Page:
Galea, S. and D. Vlahov. (2002). Social determinants and the health of drug users: socioeconomic status, homelessness, and incarceration. Public Health Rep, 117 Suppl 1: S135-45.
Golembeski, C., & Fullilove, R. (2008). Criminal (in)justice in the city and its associated health consequences. American Journal of Public Health, 98(9 Suppl), S185-90.
Haden, M. (2004). Regulation of illegal drugs: an exploration of public health tools. Int J Drug Policy, 15: 225-230.
Hathaway, A.D. (2001). Shortcomings of harm reduction: toward a morally invested drug reform strategy. Int J Drug Policy, 12(2): 125-137.
Iguchi, Y.M et al. (2005). How criminal system racial disparities may translate into health disparities. Journal of Health Care for Poor and Underserved, 16(4)Suppl B: 48-56.
Health Disparities in New York City. (2004). New York: New York City Department of Health & Mental Hygiene.
Justice Mapping Center. (undated). Available at . Retrieved December 2, 2011.
London, A. and N. Myers. (2006). Race, incarceration, and health: a life-course approach. Research on Aging, 28(3): 409-422.
Mauer, M. (2005). Thinking about prison and its impact in the 21st century. Ohio State Journal of Criminal Law, 2:607-618.
Moore, L. D., & Elkavich, A. (2008). Who's using and who's doing time: Incarceration, the war on drugs, and public health. American Journal of Public Health, 98(9 Suppl), S176-80.
Mosher, J.F. and K.L. Yanagisako (1991). Public health, not social warfare: a public health approach to illegal drug policy. J Public Health Policy, 12(3): 278-323.
Pew Charitable Trusts. (2010). Collateral Costs: Incarceration’s Effect on Economic Mobility. Washington D.C.: The Pew Charitable Trusts.
Spatial Information Design Lab. (undated). Million dollar blocks. Available at http://www.spatialinformationdesignlab.org/projects.php?id=16. Retrieved December 2, 2012.
Thomas, J. C., & Torrone, E. (2008). Incarceration as forced migration: Effects on selected community health outcomes. American Journal of Public Health, 98(9 Suppl), S181-4.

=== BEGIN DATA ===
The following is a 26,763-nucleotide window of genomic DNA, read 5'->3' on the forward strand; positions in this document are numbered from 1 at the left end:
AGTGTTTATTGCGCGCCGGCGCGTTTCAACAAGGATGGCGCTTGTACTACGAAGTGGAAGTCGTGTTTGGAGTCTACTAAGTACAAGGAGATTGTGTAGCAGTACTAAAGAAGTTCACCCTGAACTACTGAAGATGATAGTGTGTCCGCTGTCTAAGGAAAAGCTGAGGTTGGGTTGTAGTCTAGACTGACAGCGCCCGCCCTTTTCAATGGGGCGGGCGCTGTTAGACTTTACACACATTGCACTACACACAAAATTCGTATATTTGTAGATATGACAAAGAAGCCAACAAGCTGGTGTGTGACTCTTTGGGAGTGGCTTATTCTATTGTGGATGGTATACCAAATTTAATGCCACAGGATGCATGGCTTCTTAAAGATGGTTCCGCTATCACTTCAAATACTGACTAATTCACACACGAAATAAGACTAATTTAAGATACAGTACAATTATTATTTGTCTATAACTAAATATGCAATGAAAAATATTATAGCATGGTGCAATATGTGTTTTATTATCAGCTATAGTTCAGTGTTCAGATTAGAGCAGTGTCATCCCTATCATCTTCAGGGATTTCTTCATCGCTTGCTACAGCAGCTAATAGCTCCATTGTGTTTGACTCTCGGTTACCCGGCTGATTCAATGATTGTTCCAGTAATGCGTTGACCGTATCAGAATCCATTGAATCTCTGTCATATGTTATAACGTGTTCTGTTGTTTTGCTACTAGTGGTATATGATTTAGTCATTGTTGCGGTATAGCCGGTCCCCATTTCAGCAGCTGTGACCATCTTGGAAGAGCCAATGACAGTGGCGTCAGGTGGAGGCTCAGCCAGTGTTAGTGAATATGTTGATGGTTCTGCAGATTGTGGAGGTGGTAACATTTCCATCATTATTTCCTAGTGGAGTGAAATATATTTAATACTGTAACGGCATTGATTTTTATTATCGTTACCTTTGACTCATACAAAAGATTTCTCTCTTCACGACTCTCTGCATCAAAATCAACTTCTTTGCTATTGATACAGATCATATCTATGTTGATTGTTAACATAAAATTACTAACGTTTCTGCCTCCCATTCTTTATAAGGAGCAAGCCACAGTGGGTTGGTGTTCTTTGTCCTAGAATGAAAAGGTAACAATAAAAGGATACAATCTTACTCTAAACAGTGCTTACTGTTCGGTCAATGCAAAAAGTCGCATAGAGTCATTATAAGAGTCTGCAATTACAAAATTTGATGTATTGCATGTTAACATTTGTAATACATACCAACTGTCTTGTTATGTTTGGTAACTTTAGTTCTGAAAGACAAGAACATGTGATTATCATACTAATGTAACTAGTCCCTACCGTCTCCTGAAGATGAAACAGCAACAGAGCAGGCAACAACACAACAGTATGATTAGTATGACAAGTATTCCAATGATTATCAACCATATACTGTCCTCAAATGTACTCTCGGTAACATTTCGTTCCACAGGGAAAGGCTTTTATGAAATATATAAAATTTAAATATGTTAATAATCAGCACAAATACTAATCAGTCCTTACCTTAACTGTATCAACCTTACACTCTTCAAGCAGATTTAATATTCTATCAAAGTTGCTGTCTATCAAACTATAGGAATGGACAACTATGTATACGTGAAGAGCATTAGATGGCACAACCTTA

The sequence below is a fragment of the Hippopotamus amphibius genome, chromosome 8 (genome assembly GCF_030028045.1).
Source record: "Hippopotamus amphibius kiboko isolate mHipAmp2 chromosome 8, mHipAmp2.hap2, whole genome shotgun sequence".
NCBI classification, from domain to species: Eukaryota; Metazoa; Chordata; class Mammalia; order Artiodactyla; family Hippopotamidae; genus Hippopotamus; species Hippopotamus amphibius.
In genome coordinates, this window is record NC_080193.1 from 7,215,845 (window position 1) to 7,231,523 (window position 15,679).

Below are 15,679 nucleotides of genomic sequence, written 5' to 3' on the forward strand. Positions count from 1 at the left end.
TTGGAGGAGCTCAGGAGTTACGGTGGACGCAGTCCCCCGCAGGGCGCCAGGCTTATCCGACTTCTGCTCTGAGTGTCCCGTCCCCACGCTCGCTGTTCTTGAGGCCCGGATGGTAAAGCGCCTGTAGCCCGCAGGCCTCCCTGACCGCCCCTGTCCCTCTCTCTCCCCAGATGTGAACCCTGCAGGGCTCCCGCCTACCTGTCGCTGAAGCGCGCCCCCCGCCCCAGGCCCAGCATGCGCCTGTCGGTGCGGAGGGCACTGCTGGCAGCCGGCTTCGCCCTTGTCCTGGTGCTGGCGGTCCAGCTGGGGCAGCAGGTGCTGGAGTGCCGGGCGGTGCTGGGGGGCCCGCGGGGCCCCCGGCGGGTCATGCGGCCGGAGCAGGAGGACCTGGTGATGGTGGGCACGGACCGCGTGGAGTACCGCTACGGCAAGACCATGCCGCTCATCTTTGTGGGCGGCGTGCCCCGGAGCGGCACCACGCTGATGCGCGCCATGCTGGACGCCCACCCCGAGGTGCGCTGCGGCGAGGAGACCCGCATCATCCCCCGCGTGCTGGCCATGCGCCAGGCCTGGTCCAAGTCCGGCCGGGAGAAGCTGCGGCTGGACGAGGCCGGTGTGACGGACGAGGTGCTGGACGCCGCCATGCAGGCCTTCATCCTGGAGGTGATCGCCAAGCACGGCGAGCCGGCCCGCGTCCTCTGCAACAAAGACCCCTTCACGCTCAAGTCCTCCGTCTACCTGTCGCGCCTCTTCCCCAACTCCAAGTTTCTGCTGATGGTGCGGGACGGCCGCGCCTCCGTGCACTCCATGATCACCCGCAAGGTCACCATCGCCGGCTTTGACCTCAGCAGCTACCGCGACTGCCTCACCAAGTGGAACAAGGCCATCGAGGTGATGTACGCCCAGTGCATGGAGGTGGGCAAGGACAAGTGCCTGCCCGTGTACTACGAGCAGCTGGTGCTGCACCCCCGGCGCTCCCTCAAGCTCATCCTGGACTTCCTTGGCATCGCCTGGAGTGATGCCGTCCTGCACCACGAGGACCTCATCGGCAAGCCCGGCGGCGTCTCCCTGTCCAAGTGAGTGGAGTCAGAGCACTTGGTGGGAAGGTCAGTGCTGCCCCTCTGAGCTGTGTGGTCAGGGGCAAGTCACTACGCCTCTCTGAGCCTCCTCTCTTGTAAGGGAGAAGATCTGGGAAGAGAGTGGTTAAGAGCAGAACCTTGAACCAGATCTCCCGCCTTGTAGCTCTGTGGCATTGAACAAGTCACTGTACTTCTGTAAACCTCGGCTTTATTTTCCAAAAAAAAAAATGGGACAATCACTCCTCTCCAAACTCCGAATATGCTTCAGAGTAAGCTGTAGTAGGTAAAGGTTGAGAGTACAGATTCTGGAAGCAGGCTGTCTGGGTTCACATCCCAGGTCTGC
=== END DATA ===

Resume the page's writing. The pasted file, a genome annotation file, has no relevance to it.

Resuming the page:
Travis, J., McBride, E. C., & Solomon, A. L. (2005). Families left behind: The hidden costs of incarceration and reentry. Washington, D.C.: Urban Institute.
Travis, J., & Waul, M. (Eds.). (2004). Prisoners once removed: The impact of incarceration and reentry on children, families, and communities. Washington, D.C.: Urban Institute Press.
Wakefield, S. (2010). Invisible inequality, million dollar blocks, and extra legal punishment: a review of recent contributions to mass incarceration scholarship. Punishment and Society, 12(2):209-215.
Western B. and B. Pettit. (2010). Incarceration and social inequality. Daedulus: Summer Issue.
Willmott, D., & van Olphen, J. (2005). Challenging the health impacts of incarceration: The role for community health workers. Californian Journal of Health Promotion, 3(2): 38-48.
Young, M., et al. (2005). Interpersonal discrimination and the health of illicit drug users. Am J Drug Alcohol Abuse, 31(3): 371-91.
Saturday, February 4, 2012
I know plenty of folks who have been helped by methadone, but it also has a lot of critics. Among the criticisms is the 'bureaucratic jungle' of regulations that surround methadone dispensing. A lot these regulations are aimed at preventing the diversion of the medication. In the piece below -- based on data from my dissertation -- I look at how some of the regulations surrounding methadone impacted the lives of people trying to adhere to those regulations. I haven't had time to do an analysis of this data yet, so what's below is purely descriptive at this point.
If you're looking for a little more analysis and critique, tons a great stuff has been written about methadone. I'm a big fan of Fraser and Valentine's book, Substance and Substitution. Also check out Melissa Bull's work, like Governing the Heroin Trade. Other scholars, like Bourgois and Bergschmidt, have done some nice Foucauldian analyses of methadone as a system of control, and Gomart has a couple of pieces on the productive capacities of methadone. For a recent on-the-ground look at New York City's opioid treatment system, check out a report published last Fall by Voices Of Community Advocates & Leaders (VOCAL), one of my favorite advocacy groups.
The Methadone Rat Race
Methadone treatment programs vary across the country but most share a requirement of daily attendance, directly observed dosing, and interventions or sanctions for failure to show up, having a “dirty” urine (a sign that someone has used drugs other than methadone), or refusing to participate in different aspects of the program, like counseling. Participants in the BHIVES study described that, because the way in which it is regulated and dispensed, complying with the requirements of methadone treatment was often difficult. Rather than fostering a sense of being in a medical treatment that restores one’s “normal” functioning, they reported that the rules governing methadone disrupted their daily life in significant ways and in, some cases, contributed to relapse.